BACKGROUND: Infections by viruses including severe acute respiratory syndrome coronavirus 2 could cause organ inflammations such as myocarditis, pneumonia and encephalitis. Innate immunity to viral nucleic acids mediates antiviral immunity as well as inflammatory organ injury. However, the innate immune mechanisms that control viral induced organ inflammations are unclear. METHODS: To understand the role of the E3 ligase TRIM18 in controlling viral myocarditis and organ inflammation, wild-type and Trim18 knockout mice were infected with coxsackievirus B3 for inducing viral myocarditis, influenza A virus PR8 strain and human adenovirus for inducing viral pneumonia, and herpes simplex virus type I for inducing herpes simplex encephalitis. Mice survivals were monitored, and heart, lung and brain were harvested for histology and immunohistochemistry analysis. Real-time PCR, co-immunoprecipitation, immunoblot, enzyme-linked immunosorbent assay, luciferase assay, flow cytometry, over-expression and knockdown techniques were used to understand the molecular mechanisms of TRIM18 in regulating type I interferon (IFN) production after virus infection in this study. RESULTS: We find that knockdown or deletion of TRIM18 in human or mouse macrophages enhances production of type I IFN in response to double strand (ds) RNA and dsDNA or RNA and DNA virus infection. Importantly, deletion of TRIM18 protects mice from viral myocarditis, viral pneumonia, and herpes simplex encephalitis due to enhanced type I IFN production in vivo. Mechanistically, we show that TRIM18 recruits protein phosphatase 1A (PPM1A) to dephosphorylate TANK binding kinase 1 (TBK1), which inactivates TBK1 to block TBK1 from interacting with its upstream adaptors, mitochondrial antiviral signaling (MAVS) and stimulator of interferon genes (STING), thereby dampening antiviral signaling during viral infections. Moreover, TRIM18 stabilizes PPM1A by inducing K63-linked ubiquitination of PPM1A. CONCLUSIONS: Our results indicate that TRIM18 serves as a negative regulator of viral myocarditis, lung inflammation and brain damage by downregulating innate immune activation induced by both RNA and DNA viruses. Our data reveal that TRIM18 is a critical regulator of innate immunity in viral induced diseases, thereby identifying a potential therapeutic target for treatment.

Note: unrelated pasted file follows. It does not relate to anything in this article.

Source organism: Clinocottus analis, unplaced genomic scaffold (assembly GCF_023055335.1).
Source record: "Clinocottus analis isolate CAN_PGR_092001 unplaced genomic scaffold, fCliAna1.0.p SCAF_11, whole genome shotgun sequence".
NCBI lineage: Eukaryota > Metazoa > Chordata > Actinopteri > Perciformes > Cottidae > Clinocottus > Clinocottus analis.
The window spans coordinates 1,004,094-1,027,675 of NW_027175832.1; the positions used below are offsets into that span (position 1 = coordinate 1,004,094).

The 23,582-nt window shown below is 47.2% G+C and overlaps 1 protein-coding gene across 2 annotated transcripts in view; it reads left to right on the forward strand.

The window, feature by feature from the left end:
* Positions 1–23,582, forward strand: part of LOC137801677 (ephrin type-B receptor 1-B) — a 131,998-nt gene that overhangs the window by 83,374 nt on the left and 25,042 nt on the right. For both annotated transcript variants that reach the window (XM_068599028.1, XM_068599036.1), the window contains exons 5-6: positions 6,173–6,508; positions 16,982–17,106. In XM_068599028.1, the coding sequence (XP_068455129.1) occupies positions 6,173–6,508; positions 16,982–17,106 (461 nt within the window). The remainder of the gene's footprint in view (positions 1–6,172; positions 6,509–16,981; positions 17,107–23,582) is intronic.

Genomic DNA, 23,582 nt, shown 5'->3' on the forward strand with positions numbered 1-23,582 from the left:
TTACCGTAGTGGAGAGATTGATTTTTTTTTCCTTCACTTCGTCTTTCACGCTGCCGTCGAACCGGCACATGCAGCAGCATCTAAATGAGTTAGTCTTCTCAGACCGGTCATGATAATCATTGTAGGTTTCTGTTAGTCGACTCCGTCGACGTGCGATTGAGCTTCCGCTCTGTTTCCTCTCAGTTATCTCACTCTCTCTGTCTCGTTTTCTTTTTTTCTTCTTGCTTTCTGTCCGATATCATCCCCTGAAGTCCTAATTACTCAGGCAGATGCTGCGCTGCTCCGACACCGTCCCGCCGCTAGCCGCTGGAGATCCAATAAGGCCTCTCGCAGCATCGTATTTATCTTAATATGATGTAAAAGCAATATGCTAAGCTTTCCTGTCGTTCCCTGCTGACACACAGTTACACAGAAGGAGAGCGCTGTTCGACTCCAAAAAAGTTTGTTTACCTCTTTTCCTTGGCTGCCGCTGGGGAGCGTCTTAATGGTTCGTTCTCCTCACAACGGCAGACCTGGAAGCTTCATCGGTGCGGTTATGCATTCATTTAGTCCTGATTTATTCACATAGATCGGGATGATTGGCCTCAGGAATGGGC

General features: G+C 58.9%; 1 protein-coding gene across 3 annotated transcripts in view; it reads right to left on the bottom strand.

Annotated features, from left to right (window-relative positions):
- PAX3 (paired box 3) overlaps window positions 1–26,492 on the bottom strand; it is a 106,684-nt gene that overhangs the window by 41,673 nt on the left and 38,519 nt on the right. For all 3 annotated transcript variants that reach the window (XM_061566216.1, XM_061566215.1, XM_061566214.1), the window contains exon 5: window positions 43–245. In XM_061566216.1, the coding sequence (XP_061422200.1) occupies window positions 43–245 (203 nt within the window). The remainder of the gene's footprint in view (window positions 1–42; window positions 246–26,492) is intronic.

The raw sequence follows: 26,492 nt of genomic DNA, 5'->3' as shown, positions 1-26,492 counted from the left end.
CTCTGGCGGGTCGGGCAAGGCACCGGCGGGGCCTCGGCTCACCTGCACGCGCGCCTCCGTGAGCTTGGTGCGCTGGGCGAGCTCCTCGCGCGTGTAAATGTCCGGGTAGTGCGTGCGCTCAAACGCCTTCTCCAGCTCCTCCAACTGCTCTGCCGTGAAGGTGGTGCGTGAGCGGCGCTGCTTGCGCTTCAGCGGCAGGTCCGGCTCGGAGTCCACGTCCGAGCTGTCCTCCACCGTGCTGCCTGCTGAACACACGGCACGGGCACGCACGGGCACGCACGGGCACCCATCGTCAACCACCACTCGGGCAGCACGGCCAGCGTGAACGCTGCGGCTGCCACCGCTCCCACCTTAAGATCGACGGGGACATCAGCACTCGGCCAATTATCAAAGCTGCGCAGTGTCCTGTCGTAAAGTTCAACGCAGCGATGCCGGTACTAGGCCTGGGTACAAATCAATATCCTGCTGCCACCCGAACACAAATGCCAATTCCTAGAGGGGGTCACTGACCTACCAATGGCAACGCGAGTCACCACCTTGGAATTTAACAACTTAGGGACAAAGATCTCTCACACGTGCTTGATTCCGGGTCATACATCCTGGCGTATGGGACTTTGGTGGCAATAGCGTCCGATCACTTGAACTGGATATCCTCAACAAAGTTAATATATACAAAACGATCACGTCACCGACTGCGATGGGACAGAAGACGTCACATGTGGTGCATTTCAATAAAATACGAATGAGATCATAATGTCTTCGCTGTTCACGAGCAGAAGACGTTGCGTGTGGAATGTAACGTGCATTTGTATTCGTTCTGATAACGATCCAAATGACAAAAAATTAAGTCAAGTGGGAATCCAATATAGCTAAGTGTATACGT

Subject(s)
Encephalitis, Herpes Simplex , Myocarditis , Ubiquitin-Protein Ligases , Virus Diseases , Animals , Antiviral Agents , Humans , Immunity, Innate , Inflammation/genetics , Mice , Myocarditis/genetics , Myocarditis/virology , Protein Phosphatase 2C , RNA , Ubiquitin-Protein Ligases/genetics
19.
BMC Pediatr ; 22(1): 452, 2022 Jul 27.
Article in English | MEDLINE | ID: covidwho-1965734

ABSTRACT